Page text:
The Great White North Is In Danger

In Columns, World
The Great White North Is In Danger

If you have ever traveled to Alaska or the Territories in Canada, you would fall in love with it immediately. The majestic scenery and sapphire blue waters of rivers and lakes would amaze even the average person. The untouched forestry area, as well as mountains like no others, can be seen for miles. The wildlife roams free and can often be seen at any time of day. In winter months it gets so cold your breath turns to crystals as you exhale and often you do not want to leave your home except in an emergency or for work. Dressing in layers upon layers, those who live there will often tell you they would take the cold winters just to live in such a beautiful untouched part of the country. The stars at night are so close you feel you could reach out and pluck one right out of the sky. The northern aurora borealis (northern lights) dance as if they were at a symphony, moving to the sound of silence or a beat only they can hear.

Then you have the oil and gas companies who cannot be satisfied with destroying the rest of the world with accidents and rigs, pump jacks and blowouts; they have to enter an area as majestic as the far north. Rumbling in over ice roads or shipping equipment into places that they do not belong. Treading forward in the name of supply and demand. Not satisfied with stopping at Alaska or Nunavut, scientists are planning to map out the extreme far north. Going in with icebreakers as far as 350 miles from the North Pole. Breaking up ice that is already melting at an alarming speed due to climate warming.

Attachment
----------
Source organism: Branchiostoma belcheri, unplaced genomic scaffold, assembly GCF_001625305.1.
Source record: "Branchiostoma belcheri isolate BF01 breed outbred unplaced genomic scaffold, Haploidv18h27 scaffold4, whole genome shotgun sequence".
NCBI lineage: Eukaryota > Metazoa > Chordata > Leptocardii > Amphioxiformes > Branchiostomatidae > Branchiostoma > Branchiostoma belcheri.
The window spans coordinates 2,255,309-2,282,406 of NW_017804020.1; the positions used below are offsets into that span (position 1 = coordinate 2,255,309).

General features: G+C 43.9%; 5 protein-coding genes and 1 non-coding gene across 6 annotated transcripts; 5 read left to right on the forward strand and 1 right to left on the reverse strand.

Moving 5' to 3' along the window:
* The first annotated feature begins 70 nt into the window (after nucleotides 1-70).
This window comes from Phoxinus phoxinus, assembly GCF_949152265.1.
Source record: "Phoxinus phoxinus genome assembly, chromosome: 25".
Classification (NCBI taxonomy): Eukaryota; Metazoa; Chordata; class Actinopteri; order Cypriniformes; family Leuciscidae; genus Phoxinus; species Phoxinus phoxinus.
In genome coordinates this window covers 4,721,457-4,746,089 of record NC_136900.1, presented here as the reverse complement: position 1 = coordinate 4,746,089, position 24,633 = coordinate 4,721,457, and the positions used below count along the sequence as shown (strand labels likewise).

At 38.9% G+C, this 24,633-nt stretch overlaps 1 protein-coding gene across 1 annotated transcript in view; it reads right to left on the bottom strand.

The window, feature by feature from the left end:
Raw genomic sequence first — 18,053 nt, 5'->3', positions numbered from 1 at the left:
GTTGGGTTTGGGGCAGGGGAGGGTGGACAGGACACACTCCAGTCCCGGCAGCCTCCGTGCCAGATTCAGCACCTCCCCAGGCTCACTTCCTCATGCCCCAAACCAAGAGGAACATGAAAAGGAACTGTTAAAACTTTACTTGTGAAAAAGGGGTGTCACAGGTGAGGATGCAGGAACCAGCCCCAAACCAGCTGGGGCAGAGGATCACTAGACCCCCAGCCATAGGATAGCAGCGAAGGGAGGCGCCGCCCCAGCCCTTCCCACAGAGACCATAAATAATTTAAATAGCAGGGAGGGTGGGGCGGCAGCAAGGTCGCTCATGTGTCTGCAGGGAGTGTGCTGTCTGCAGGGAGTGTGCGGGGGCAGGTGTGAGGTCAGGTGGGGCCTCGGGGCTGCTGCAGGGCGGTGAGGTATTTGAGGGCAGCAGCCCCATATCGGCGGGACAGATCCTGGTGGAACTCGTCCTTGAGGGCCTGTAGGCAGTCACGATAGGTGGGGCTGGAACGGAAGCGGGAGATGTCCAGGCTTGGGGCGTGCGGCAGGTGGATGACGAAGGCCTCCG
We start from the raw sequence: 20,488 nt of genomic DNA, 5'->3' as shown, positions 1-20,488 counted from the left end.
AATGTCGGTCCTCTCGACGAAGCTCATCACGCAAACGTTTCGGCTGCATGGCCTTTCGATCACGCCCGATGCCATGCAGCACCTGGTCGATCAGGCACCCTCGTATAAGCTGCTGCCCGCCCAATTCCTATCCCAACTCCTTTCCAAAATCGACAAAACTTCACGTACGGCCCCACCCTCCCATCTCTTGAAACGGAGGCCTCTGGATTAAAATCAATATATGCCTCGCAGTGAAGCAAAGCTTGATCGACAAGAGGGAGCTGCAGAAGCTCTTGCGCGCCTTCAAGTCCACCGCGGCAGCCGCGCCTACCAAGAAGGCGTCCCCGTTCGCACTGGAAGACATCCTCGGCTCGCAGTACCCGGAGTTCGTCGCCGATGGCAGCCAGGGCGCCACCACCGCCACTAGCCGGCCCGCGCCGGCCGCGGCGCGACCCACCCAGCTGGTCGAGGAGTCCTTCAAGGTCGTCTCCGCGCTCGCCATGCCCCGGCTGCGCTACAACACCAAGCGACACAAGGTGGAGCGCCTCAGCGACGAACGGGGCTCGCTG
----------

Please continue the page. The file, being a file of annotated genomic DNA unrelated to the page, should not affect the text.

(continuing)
Geophysicists will focus on collecting sound data to help map the sea floor and using seismic tools to determine sediment thickness. The fight for sovereignty rights is already in the works between the U.S.A and Canada because petroleum-rich Mackenzie River Delta runs into that part of the Beaufort Sea. They say it is for science, yet the fight for oil is already in the works. Right now the USA and Canada will work together, but what will happen when they find it could be the richest oil district in the world? Will it be like the gold rush and everyone runs to stake a claim? Let’s not forget Russia, who is only a stone’s throw from Alaska, they are sure to try to stake claims as well.

Quoting from an article I read recently, “The program seeks to help both nations determine how far north they may extend their sovereignty, a potentially lucrative right in an era of melting Arctic sea ice and worldwide demand for the oil, natural gas and other minerals believed to lie beneath the seafloor.”

Will we lose one of the few majestic areas this planet has to offer? Will the water turn brown as seen in so many other places because of factories, refineries, and pollution created by drilling and wells? What will happen to the sea lions, seals, penguins and other wildlife that inhabit this very country? They rely on the fish in the sea and ocean to live, the very same ones who will become full of ulcers and contaminants from swimming too close to the wells. What will happen when it gets so cold the pipes freeze and crack turning the pristine untouched ice into a block of black sludge, casting a shadow on what once was one of the most beautiful countries on the planet? Will we be willing to rush to the aid of the wildlife at -50 c /- 58 f below or colder, risking frostbite and hypothermia to wash the oil off the seals and sea lions?

The border’s location will not be the concern of scientists, They will focus on collecting sound data to help map the sea floor and using seismic tools to determine sediment thickness. It is up to the diplomats to determine if they will destroy the only untouched oasis we have left.

K. Waters
Writer, Blogger, Mother
kwaters@americaspeaksink.com
@kmf_waters

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